Are you doing Nanowrimo (National Novel Writing Month) or have you ever wondered why anyone else does it? If so, check out last week’s post about Nanowrimo — Why or Why not?
Teaser Tuesdays is a weekly bookish meme. Read the rules and more teasers at The Purple Booker. Anyone can play along.
This week I picked up Louise Penny’s newest Chief Inspector Gamache book, The Madness of Crowds. I posted about the previous book in this series, which is All the Devils Are Here. I have enjoyed all of the Inspector Gamache books that I have read, and this one is no difference.
Lots of description of Gamache’s native Quebec and small-town life in Three Pines, his family and friends and Ruth and her duck. And of course, plenty of suspense and sufficiently twisty mysteries to keep me guessing until the end, when Penny brings it all together.
This particular volume is set in a post-pandemic timeline, so while there is mention of the impact of the pandemic on the economy and society in Quebec, it is not a focus of the book. I have not yet reached the murder, but things are definitely tense and heating up!
Even before Isabelle said it, he’d felt it himself. In his gut. In the tingle on his skin. In the pricking of his thumbs…
Louise Penny, The Madness of Crowds
You’re a coward.
Time and again, as the New Year approaches, that charge is leveled against Armand Gamache.
It starts innocently enough.
While the residents of the Québec village of Three Pines take advantage of the deep snow to ski and toboggan, to drink hot chocolate in the bistro and share meals together, the Chief Inspector finds his holiday with his family interrupted by a simple request.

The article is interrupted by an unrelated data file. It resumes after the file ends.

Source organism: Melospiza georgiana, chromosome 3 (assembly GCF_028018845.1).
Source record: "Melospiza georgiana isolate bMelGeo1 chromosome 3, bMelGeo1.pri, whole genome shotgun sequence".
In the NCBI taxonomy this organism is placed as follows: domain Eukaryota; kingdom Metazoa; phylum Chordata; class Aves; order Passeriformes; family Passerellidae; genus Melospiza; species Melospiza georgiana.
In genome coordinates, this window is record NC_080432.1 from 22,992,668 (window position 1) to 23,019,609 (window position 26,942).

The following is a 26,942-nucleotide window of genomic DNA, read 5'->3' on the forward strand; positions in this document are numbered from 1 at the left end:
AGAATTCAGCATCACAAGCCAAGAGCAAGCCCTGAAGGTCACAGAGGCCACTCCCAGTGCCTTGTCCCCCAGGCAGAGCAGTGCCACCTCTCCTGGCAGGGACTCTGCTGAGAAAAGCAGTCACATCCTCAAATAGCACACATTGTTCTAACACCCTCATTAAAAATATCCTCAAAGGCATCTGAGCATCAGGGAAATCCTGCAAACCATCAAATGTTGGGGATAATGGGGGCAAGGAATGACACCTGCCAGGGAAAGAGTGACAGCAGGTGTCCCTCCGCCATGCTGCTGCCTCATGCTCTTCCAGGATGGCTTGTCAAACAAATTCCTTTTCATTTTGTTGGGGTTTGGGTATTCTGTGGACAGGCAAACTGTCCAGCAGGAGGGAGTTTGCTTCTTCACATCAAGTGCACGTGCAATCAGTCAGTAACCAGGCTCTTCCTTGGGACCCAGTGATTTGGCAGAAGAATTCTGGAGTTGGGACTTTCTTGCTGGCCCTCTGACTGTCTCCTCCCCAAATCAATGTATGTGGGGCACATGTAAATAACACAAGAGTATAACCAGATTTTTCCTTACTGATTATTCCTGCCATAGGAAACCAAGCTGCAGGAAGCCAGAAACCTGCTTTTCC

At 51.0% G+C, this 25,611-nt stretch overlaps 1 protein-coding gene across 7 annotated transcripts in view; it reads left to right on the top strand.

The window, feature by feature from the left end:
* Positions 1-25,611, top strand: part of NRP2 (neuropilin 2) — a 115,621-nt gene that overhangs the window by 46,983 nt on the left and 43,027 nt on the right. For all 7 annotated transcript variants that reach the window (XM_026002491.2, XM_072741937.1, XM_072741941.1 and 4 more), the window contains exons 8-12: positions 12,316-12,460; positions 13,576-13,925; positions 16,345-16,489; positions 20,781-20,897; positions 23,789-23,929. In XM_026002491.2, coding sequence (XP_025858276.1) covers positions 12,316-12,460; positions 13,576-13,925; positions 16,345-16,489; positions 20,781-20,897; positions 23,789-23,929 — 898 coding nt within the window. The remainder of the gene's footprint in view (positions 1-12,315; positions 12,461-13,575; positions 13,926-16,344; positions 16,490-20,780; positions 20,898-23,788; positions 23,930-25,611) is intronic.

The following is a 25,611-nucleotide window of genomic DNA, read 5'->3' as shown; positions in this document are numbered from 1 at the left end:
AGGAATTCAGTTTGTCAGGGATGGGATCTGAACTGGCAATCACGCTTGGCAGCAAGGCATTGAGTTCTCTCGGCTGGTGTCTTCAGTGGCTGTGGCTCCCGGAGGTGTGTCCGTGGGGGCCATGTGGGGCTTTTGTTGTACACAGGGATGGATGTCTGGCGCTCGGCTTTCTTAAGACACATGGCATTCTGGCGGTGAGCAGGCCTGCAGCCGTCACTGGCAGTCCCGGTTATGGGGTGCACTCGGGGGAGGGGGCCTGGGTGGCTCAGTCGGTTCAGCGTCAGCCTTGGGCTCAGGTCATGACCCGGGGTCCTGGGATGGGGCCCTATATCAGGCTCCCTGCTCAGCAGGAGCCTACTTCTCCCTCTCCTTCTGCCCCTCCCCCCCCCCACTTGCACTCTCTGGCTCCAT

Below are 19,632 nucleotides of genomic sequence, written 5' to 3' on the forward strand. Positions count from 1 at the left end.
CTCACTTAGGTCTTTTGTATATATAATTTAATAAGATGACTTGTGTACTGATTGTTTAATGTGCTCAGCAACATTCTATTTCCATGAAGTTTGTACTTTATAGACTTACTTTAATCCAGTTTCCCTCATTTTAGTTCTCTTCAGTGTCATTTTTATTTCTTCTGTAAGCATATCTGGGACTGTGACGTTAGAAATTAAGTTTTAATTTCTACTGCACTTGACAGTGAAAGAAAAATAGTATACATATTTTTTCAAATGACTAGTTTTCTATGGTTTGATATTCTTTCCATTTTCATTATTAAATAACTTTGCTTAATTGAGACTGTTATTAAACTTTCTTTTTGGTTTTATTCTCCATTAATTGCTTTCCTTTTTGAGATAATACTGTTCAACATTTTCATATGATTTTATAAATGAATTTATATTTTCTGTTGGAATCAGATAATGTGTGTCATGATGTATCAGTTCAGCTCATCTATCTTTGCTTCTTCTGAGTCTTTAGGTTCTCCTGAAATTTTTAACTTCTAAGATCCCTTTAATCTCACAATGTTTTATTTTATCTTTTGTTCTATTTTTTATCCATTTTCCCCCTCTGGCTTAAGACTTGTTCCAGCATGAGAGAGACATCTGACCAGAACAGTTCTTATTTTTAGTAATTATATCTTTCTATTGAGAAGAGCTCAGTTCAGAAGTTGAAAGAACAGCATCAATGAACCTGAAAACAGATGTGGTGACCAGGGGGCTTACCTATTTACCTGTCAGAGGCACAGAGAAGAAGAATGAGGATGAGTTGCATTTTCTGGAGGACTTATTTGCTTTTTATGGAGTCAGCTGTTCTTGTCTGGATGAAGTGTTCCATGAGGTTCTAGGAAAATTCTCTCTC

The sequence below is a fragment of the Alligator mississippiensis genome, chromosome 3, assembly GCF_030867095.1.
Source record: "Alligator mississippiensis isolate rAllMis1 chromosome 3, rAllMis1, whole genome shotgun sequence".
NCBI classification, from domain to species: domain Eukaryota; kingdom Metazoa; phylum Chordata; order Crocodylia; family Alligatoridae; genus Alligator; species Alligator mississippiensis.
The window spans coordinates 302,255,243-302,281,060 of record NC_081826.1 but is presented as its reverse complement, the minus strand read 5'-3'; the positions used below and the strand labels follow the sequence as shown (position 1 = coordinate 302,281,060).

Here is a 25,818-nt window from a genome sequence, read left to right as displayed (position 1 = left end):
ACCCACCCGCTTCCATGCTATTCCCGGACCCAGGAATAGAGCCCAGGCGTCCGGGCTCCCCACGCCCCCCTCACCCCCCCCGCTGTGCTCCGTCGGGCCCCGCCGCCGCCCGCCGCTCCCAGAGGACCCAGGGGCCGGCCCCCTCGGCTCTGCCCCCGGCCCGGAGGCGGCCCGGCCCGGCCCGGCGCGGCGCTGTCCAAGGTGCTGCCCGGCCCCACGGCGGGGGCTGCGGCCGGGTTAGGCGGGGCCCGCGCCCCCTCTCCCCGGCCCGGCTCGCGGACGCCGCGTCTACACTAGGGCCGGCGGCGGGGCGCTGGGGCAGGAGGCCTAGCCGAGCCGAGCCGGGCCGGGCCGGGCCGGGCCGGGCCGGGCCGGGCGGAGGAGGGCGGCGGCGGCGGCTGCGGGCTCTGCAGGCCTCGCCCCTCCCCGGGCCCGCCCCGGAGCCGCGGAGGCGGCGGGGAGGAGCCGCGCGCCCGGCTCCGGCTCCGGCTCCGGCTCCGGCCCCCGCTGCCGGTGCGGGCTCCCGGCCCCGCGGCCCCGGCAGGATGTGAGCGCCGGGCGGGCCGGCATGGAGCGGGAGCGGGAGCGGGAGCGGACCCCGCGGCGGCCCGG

He’s asked to provide security for what promises to be a non-event. A visiting Professor of Statistics will be giving a lecture at the nearby university.
While he is perplexed as to why the head of homicide for the Sûreté du Québec would be assigned this task, it sounds easy enough. That is until Gamache starts looking into Professor Abigail Robinson and discovers an agenda so repulsive he begs the university to cancel the lecture.
They refuse, citing academic freedom, and accuse Gamache of censorship and intellectual cowardice. Before long, Professor Robinson’s views start seeping into conversations. Spreading and infecting. So that truth and fact, reality and delusion are so confused it’s near impossible to tell them apart.
Discussions become debates, debates become arguments, which turn into fights. As sides are declared, a madness takes hold.
Abigail Robinson promises that, if they follow her, ça va bien aller. All will be well. But not, Gamache and his team know, for everyone.
When a murder is committed it falls to Armand Gamache, his second-in-command Jean-Guy Beauvoir, and their team to investigate the crime as well as this extraordinary popular delusion.
And the madness of crowds.